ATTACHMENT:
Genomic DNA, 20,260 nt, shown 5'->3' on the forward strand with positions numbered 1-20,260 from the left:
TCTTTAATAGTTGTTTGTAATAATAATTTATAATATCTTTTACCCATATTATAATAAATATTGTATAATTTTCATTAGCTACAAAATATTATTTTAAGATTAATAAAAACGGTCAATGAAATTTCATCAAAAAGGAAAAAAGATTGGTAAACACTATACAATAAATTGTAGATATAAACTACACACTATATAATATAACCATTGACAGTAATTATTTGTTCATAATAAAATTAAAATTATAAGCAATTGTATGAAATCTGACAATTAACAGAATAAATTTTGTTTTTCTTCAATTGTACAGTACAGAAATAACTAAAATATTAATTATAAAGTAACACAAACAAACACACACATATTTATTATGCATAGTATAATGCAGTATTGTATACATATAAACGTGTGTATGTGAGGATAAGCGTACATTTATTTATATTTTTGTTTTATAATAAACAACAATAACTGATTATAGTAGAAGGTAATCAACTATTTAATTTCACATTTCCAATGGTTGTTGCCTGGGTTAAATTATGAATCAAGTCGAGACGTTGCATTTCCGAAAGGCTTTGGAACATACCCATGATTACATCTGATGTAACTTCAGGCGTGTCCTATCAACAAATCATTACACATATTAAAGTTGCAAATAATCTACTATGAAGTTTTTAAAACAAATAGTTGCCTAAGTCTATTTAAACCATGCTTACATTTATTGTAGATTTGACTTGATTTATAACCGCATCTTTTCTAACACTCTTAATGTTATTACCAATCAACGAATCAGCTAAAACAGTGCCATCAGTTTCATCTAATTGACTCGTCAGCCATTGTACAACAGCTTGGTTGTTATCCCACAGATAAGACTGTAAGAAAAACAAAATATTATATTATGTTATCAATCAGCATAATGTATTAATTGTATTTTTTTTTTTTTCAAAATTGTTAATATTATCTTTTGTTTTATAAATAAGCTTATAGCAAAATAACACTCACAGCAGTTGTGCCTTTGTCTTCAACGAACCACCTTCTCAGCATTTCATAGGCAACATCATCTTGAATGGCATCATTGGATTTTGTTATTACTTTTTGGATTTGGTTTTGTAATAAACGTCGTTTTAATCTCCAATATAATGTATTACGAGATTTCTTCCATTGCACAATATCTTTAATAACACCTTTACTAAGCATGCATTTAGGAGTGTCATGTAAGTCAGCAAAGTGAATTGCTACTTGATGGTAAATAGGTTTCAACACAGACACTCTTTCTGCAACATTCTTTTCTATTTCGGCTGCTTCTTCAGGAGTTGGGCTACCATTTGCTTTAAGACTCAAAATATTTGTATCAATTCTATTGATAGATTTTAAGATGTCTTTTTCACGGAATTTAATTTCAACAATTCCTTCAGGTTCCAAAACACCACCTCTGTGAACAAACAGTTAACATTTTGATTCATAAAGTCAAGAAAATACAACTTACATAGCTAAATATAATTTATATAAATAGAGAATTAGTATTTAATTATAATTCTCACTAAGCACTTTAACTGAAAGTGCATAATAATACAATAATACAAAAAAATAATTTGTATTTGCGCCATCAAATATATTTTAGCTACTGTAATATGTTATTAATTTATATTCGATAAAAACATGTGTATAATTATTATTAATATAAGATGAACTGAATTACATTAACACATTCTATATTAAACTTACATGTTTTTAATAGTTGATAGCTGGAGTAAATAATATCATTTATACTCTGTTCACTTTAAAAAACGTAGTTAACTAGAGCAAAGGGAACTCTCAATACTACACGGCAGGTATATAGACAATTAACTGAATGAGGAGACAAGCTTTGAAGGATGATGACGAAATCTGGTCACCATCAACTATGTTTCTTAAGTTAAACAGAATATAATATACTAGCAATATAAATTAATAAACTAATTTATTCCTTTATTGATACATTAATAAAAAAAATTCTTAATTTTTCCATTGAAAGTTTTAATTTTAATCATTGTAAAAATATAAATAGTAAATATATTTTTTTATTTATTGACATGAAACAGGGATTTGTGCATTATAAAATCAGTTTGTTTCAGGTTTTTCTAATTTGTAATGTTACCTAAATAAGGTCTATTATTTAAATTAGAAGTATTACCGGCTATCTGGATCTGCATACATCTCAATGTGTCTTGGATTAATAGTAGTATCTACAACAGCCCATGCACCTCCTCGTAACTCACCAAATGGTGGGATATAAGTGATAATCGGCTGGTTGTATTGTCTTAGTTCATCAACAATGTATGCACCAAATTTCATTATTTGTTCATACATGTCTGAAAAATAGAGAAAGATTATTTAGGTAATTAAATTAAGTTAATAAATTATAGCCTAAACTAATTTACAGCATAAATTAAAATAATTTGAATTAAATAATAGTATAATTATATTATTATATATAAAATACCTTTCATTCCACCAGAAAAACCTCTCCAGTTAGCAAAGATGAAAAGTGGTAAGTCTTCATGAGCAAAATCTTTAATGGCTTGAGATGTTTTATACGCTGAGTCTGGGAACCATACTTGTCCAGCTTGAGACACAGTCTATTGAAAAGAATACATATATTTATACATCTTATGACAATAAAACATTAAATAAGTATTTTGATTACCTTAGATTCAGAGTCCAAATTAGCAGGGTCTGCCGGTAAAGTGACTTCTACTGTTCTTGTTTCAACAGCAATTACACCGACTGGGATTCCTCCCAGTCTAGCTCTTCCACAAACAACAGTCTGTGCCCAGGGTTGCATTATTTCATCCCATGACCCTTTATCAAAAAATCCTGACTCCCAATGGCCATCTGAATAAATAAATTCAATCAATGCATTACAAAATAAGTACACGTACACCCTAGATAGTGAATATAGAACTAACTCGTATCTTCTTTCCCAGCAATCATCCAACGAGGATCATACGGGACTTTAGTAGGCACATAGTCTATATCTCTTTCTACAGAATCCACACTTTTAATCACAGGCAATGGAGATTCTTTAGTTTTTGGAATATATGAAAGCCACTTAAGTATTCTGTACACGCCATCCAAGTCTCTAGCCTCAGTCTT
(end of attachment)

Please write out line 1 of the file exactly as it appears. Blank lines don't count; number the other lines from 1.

Genomic DNA, 20,260 nt, shown 5'->3' on the forward strand with positions numbered 1-20,260 from the left: